If global temperatures rise by 2º Celsius, New York City (NYC) could lose up to 1.8 million of its residents. However, unlike other cities who are simply working to mitigate climate change, NYC is working to adapt its cityscape to rising sea levels through Bjarke Ingels’s proposed Dryline Project.
Bjarke Ingels’s Vision
Forty year old Dane Bjarke Ingels is considered by some as one of the most innovative architects in the modern world. He leads the Bjarke Ingels Group—or BIG—a team of architects based in New York and Copenhagen. Since the group’s founding in 2005, BIG has completed over a dozen projects, ranging in location from Ingels’s home country of Denmark to China and New York.
In their unconventional work, BIG focuses on finding the “the fertile overlap between pragmatic and utopia.” Indeed, Bjarke Ingels has always been interested in weaving the practical with the fantastic, and is a big fan of science fiction, which he has identified as a source of inspiration for his style of architecture.
The Dryline: Protecting Manhattan’s Coast
Ingels’s unique approach to architecture is clearly present in his design of New York City’s Dryline, a 12 kilometer barrier designed to both prevent flooding and provide commercial and public space. The flood barrier is a system of concrete elements, known as the “big bench,” but doubles as infrastructure for bike shelters, benches, and skateboard ramps. Beneath the elevated roadways are parks and open spaces that host a wide range of public activities; to protect these lower areas, the structure features storm shutters that can be rolled down to create a barrier that both contains and blocks floodwater.
The project’s first phase involves the construction of a two mile long raised berm along the Lower East Side. Through strategic access points, park goers will be able to reach the waterfront, complete with fishing areas and swimming pools integrated with the coastline.
New York in the Wake of Hurricane Sandy
Ingles’s project is largely a product of post-Hurricane Sandy anxiety over future flooding and climate change. Indeed, damages to New York City caused by Hurricane Sandy were estimated to exceed $19 billion, and affected over 300,000 homes. In the aftermath of the storm, New Yorkers have come to view their city from a new perspective: as a coastal area susceptible to the hazardous conditions accompanying climate change. Determined not to be caught off guard in the future, the city of New York hosted a competition, prompting designers to submit proposals for protecting Manhattan’s coast. Ingels’s Dryline was chosen as the winner.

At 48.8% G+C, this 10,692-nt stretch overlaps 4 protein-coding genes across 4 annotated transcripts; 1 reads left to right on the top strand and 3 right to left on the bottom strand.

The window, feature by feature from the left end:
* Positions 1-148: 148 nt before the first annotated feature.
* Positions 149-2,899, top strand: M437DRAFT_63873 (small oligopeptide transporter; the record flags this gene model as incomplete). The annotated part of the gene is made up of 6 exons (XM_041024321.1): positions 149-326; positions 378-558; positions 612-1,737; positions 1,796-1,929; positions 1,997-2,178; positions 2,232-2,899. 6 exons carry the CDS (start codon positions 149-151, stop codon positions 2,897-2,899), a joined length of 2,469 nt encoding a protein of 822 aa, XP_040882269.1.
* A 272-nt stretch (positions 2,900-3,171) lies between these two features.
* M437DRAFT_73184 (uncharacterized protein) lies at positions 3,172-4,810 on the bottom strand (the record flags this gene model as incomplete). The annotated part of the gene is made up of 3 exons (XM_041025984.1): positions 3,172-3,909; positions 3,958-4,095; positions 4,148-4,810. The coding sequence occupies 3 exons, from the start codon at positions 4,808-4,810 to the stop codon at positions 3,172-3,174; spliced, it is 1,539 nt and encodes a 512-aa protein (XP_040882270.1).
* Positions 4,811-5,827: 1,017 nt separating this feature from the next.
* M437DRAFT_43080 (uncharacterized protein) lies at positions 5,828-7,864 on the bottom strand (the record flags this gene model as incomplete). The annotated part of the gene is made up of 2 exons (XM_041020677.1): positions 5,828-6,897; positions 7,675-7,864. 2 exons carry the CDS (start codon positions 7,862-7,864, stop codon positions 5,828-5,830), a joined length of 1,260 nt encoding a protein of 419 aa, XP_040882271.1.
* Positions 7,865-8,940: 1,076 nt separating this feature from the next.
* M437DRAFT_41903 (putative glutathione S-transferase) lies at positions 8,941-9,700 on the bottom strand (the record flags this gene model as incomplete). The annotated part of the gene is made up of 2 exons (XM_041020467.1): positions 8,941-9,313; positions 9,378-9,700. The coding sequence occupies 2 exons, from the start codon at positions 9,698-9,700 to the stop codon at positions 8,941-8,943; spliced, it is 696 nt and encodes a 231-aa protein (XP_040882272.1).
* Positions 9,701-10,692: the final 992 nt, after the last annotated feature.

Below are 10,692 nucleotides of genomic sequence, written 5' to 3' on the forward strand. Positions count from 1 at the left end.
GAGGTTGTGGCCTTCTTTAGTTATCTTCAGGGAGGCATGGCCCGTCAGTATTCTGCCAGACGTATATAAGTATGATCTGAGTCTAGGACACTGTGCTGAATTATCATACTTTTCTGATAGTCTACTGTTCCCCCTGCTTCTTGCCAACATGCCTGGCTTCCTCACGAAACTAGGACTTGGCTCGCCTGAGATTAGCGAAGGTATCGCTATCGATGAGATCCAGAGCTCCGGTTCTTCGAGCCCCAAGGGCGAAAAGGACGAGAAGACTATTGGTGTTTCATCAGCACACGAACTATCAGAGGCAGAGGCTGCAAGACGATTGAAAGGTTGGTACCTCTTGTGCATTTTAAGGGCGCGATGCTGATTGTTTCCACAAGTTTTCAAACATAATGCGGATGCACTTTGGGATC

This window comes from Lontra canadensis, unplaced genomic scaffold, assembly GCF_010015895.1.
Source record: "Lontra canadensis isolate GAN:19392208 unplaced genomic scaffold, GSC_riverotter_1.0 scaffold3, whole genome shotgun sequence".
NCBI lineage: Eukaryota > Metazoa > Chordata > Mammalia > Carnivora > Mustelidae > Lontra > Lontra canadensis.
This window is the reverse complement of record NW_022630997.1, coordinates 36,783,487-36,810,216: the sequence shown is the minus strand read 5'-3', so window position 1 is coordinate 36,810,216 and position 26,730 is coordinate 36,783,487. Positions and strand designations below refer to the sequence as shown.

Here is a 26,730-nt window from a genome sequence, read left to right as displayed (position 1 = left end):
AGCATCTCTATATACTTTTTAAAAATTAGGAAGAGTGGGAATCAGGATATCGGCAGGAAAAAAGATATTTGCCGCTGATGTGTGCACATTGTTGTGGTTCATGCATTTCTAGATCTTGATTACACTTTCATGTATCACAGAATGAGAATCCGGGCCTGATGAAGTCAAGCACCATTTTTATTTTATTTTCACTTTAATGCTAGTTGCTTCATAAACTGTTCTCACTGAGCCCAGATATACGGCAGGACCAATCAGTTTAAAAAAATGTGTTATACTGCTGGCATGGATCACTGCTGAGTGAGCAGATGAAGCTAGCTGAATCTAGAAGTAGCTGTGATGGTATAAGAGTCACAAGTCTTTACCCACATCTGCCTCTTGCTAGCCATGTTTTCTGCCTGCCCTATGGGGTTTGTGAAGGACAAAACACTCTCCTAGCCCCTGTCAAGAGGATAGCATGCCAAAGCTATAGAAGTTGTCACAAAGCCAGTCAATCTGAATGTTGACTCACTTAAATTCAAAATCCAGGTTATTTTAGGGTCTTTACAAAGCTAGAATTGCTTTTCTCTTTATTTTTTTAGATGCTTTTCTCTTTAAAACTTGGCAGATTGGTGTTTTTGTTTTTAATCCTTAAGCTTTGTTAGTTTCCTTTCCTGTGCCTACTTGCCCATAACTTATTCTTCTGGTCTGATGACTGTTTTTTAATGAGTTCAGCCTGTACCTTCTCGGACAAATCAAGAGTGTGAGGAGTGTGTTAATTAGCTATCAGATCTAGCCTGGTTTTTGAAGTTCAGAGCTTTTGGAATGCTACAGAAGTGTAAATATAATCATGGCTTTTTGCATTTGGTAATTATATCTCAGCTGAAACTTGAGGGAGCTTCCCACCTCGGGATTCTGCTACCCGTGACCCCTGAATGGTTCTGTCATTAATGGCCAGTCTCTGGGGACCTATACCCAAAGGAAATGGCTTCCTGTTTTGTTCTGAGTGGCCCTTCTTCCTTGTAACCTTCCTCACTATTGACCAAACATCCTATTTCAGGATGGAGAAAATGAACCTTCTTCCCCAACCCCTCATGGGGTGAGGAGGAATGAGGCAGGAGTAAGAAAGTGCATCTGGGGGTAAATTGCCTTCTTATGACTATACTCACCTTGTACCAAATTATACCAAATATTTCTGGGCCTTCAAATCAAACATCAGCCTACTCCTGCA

Sandy’s aftermath, and the construction of projects such as the Dryline, seem to represent a shift in attitudes towards climate change. The storm made clear that climate change is a phenomenon that wields significant and life-changing power over urban life. As the Holcim Global Jury Report noted:
“[The Dryline] makes a political statement by means of an architectural and urban proposition, arguing that climate change indeed can no longer be suppressed or discarded as a figment of environmentalist imagination and that tangible solutions truly exist.”
Only time will tell whether the project can become the resilient flood barrier that the city needs. But, with a talented and varied team of partners and funders involved in the Dryline, it seems that the project is making headway. Overall, Bjarke Ingels has high expectations for the project, and hopes the first phase of the Dryline—which is already being surveyed—serves as an indicator of its larger success. “We’re trying to make the initial phase as adventurous a manifestation of the fundamental idea,” he told The Guardian. “We will have failed if, in the end, it’s just a good-looking green slope.”
While an expensive investment, the Dryline serves as a model of climate change adaptation that also creates green space, integrates pedestrian accessibility, and finds additional ways to benefit the public. As sea levels continue to rise and severe weather grows stronger, more cities may be looking to construct similar barriers.